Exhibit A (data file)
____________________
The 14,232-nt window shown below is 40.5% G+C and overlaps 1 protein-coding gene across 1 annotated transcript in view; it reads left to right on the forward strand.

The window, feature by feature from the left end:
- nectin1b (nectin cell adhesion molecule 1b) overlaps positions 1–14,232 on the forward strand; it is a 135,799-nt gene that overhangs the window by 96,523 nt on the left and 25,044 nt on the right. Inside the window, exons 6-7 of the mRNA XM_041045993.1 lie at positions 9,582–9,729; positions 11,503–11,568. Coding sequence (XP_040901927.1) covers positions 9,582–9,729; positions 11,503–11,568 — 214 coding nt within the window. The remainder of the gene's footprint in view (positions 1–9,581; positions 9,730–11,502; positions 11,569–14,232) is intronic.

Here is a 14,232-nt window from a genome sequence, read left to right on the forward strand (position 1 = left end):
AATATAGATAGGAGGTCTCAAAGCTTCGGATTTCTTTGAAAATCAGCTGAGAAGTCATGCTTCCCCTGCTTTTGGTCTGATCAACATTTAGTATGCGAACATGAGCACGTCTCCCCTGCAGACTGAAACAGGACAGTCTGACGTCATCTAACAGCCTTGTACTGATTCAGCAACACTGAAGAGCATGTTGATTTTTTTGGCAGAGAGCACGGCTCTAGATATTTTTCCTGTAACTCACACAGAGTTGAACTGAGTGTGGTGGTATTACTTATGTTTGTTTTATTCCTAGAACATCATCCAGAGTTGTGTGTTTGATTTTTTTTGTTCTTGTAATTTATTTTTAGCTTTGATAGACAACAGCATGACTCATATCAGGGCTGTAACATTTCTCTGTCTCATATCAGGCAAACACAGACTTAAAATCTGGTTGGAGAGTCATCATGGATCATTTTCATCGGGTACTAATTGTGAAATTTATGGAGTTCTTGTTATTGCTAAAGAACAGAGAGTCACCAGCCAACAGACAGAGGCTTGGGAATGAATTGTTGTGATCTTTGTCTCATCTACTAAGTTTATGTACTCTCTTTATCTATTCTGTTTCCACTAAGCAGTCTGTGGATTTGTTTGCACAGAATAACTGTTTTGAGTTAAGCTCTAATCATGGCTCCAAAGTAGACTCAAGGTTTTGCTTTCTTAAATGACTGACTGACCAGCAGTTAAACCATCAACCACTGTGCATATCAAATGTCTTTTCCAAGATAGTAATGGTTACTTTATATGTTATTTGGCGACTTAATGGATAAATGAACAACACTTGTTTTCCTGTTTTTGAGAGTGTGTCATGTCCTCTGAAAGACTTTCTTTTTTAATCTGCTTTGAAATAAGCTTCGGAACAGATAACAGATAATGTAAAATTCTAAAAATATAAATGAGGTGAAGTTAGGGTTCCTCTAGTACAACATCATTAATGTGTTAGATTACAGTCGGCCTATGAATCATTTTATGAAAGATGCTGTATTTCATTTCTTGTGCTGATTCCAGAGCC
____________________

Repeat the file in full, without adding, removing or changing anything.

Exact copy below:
The 14,232-nt window shown below is 40.5% G+C and overlaps 1 protein-coding gene across 1 annotated transcript in view; it reads left to right on the forward strand.

The window, feature by feature from the left end:
- nectin1b (nectin cell adhesion molecule 1b) overlaps positions 1–14,232 on the forward strand; it is a 135,799-nt gene that overhangs the window by 96,523 nt on the left and 25,044 nt on the right. Inside the window, exons 6-7 of the mRNA XM_041045993.1 lie at positions 9,582–9,729; positions 11,503–11,568. Coding sequence (XP_040901927.1) covers positions 9,582–9,729; positions 11,503–11,568 — 214 coding nt within the window. The remainder of the gene's footprint in view (positions 1–9,581; positions 9,730–11,502; positions 11,569–14,232) is intronic.

Here is a 14,232-nt window from a genome sequence, read left to right on the forward strand (position 1 = left end):
AATATAGATAGGAGGTCTCAAAGCTTCGGATTTCTTTGAAAATCAGCTGAGAAGTCATGCTTCCCCTGCTTTTGGTCTGATCAACATTTAGTATGCGAACATGAGCACGTCTCCCCTGCAGACTGAAACAGGACAGTCTGACGTCATCTAACAGCCTTGTACTGATTCAGCAACACTGAAGAGCATGTTGATTTTTTTGGCAGAGAGCACGGCTCTAGATATTTTTCCTGTAACTCACACAGAGTTGAACTGAGTGTGGTGGTATTACTTATGTTTGTTTTATTCCTAGAACATCATCCAGAGTTGTGTGTTTGATTTTTTTTGTTCTTGTAATTTATTTTTAGCTTTGATAGACAACAGCATGACTCATATCAGGGCTGTAACATTTCTCTGTCTCATATCAGGCAAACACAGACTTAAAATCTGGTTGGAGAGTCATCATGGATCATTTTCATCGGGTACTAATTGTGAAATTTATGGAGTTCTTGTTATTGCTAAAGAACAGAGAGTCACCAGCCAACAGACAGAGGCTTGGGAATGAATTGTTGTGATCTTTGTCTCATCTACTAAGTTTATGTACTCTCTTTATCTATTCTGTTTCCACTAAGCAGTCTGTGGATTTGTTTGCACAGAATAACTGTTTTGAGTTAAGCTCTAATCATGGCTCCAAAGTAGACTCAAGGTTTTGCTTTCTTAAATGACTGACTGACCAGCAGTTAAACCATCAACCACTGTGCATATCAAATGTCTTTTCCAAGATAGTAATGGTTACTTTATATGTTATTTGGCGACTTAATGGATAAATGAACAACACTTGTTTTCCTGTTTTTGAGAGTGTGTCATGTCCTCTGAAAGACTTTCTTTTTTAATCTGCTTTGAAATAAGCTTCGGAACAGATAACAGATAATGTAAAATTCTAAAAATATAAATGAGGTGAAGTTAGGGTTCCTCTAGTACAACATCATTAATGTGTTAGATTACAGTCGGCCTATGAATCATTTTATGAAAGATGCTGTATTTCATTTCTTGTGCTGATTCCAGAGCC